Goyang Day One, a franchise that has been creaking since its inception, has been dismissed from the Korean Basketball League in disgrace.
The KBL announced the club’s expulsion on March 16, saying, “We have concluded that Day One has no intention or ability to operate the club normally.”
“Rather than resolving player salary arrears, Day One has been consistent in its false and irresponsible attitude, greatly undermining the trust and stability of the league,” the organization said.
“Since its launch last year, Day One, which has been causing financial problems and breaking its promises repeatedly, has promised to settle the unpaid player salaries for the fourth month within 15 days and prepare a plan for the future management of the club, but it has failed to do so again,” he explained.
For now, Day One’s players are protected.
The KBL has decided to protect all 18 Day One players. The KBL will first pay the players’ salaries after June 1, and will later reimburse them in an appropriate manner. In consideration of the players’ difficult situation, emergency living funds will also be loaned to them.
Given that Busan has expressed its intention to host a men’s professional basketball team, the KBL plans to actively discuss follow-up measures with the city, including the search for a new owner.
If a suitable solution is not found in the end, the KBL will hold a special draft for all 18 players of Day One on the 21st of next month (provisional). If the special draft is held, the 10-team system that has been in place since its inception will change to a nine-team system from the 2023-2024 season.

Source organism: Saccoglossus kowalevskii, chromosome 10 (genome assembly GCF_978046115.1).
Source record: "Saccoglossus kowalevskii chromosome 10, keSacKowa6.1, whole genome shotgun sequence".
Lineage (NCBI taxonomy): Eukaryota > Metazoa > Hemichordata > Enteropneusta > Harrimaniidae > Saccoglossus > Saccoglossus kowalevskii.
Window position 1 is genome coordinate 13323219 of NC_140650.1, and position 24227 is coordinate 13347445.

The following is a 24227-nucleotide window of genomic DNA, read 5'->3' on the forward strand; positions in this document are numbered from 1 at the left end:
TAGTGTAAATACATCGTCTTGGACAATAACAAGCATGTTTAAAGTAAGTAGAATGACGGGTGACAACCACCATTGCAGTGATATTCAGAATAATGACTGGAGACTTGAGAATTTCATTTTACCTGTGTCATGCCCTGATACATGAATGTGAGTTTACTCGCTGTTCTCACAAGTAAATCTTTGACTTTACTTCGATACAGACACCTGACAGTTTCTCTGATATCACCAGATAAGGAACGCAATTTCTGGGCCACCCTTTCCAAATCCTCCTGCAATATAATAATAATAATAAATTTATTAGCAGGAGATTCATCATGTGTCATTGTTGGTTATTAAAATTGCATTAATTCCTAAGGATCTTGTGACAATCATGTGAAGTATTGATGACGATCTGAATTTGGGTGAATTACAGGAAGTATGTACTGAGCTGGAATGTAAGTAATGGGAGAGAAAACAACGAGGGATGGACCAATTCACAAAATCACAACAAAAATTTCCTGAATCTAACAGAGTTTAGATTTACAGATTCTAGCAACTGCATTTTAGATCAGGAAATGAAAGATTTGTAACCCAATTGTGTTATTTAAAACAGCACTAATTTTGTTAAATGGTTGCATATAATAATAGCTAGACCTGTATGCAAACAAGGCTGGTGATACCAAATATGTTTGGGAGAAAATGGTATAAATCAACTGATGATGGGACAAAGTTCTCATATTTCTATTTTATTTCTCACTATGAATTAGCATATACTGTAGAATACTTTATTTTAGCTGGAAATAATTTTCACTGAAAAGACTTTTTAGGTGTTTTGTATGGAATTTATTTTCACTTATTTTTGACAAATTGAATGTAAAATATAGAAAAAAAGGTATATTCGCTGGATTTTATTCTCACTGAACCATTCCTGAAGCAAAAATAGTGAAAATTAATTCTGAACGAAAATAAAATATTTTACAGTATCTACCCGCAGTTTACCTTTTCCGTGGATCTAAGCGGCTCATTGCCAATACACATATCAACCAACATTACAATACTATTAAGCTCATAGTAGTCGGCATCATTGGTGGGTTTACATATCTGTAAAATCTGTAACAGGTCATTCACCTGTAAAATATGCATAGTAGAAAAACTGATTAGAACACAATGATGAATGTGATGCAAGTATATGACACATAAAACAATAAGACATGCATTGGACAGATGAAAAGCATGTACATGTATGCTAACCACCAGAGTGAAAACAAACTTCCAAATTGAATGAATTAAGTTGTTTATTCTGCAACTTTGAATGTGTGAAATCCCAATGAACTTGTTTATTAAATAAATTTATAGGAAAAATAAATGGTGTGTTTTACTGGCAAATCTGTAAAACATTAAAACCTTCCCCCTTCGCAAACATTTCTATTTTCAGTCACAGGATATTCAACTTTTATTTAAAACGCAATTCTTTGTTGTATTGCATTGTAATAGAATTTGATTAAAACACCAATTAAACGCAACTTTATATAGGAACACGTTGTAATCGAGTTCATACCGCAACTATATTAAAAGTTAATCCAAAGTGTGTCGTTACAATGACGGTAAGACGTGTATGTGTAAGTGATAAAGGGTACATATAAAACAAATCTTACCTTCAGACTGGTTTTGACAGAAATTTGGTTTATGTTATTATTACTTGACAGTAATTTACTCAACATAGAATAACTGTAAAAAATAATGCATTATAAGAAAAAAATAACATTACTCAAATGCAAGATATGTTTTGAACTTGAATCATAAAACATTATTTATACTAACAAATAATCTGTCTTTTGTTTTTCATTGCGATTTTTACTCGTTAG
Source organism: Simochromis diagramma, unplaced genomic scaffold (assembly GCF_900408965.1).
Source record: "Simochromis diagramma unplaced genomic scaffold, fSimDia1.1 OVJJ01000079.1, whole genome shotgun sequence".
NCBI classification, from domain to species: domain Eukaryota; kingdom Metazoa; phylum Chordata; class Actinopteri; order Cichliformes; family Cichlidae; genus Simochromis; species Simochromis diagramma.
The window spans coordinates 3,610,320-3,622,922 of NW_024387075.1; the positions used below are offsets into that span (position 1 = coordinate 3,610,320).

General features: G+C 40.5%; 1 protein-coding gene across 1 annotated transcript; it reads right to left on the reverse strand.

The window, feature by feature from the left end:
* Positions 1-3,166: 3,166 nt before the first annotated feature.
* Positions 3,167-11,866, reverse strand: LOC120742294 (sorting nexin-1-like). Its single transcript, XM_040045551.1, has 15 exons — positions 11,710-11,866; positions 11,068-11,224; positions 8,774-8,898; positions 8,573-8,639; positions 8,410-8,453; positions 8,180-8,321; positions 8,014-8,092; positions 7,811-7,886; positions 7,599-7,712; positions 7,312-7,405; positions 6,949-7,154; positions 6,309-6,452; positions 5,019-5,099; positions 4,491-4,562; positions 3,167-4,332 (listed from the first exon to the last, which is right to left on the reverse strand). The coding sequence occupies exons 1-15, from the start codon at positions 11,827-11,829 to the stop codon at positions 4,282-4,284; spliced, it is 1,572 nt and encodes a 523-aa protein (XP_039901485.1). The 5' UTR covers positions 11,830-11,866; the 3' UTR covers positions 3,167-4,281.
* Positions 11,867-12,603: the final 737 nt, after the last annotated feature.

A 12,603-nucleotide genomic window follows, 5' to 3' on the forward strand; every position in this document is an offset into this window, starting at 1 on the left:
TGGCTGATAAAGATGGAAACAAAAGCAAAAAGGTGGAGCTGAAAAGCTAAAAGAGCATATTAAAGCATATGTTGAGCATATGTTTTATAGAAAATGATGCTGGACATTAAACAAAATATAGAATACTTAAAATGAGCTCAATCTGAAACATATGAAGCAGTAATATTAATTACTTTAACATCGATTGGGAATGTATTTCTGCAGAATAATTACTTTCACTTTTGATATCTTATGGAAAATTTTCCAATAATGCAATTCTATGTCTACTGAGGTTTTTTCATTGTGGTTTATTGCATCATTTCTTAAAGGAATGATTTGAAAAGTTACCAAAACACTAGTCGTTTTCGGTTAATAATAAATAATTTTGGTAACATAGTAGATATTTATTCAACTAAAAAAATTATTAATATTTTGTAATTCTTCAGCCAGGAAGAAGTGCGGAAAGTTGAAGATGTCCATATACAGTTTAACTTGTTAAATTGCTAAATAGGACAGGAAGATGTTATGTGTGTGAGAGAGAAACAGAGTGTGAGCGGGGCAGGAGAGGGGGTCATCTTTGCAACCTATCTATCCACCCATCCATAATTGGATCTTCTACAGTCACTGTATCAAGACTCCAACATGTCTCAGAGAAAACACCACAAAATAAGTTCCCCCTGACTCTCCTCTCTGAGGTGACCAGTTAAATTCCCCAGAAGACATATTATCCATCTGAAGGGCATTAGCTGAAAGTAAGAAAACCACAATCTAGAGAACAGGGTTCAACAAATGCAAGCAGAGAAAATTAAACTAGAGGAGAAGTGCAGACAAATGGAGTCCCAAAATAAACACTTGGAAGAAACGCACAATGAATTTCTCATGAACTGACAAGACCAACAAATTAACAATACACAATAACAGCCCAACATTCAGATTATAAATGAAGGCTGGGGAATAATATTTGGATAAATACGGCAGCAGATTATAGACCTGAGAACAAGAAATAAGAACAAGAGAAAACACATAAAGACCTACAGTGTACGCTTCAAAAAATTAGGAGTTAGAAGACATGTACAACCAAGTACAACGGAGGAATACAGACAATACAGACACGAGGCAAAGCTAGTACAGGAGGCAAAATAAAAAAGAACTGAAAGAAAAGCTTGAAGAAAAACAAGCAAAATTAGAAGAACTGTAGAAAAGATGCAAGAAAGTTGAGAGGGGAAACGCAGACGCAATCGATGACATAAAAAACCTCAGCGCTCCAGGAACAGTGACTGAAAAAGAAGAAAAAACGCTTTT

If the 10-team system of men’s professional basketball is disrupted by Day One, it will be the same as erasing the path the KBL has been on. The KBL has put a lot of effort into maintaining 10 teams.
For now, the KBL has made it a priority to actively discuss the next steps, including finding a buyer for Day One, but if a new owner does not emerge, the league will have no choice but to change from a 10-team system to a 9-team system. Worst case scenario.
The KBL said, “We will actively seek administrative and legal responsibilities commensurate with this situation from Park No-ha, CEO of Day One Sports, and Heo Jae, co-owner and general manager of sports, for damaging the league and disappointing fans.”
Day One Sports, which acquired the Orion Basketball Team last year and made a high-profile start by touting “basketball president” Heo Jae as the head of the team’s operations, vowed to become a “popular club” and turn a profit.메이저놀이터
However, it showed the exact opposite. As its parent company, Daewoo Shipbuilding & Marine Engineering, struggled with financial difficulties, Day One naturally faltered. It delayed paying its KBL membership fee several times and failed to pay its players’ wages on time. The team was eventually expelled from the league.
The incident shook the foundation of professional basketball, but no one was held accountable.
“Daewoo Shipbuilding & Marine Engineering Chairman Kim Yong-bin, who owns 100% of Daewoo Sports, and I dreamed of running a professional basketball team in a new way, but in the end, we gave up after just one season, and I would like to admit our failure. He disappeared, leaving behind the words, “I am resigning from my position as chief financial officer. He promised to resolve the wage arrears, but his actions so far don’t inspire confidence.
The players who believed in the club and put in a season’s worth of hard work were left in the lurch.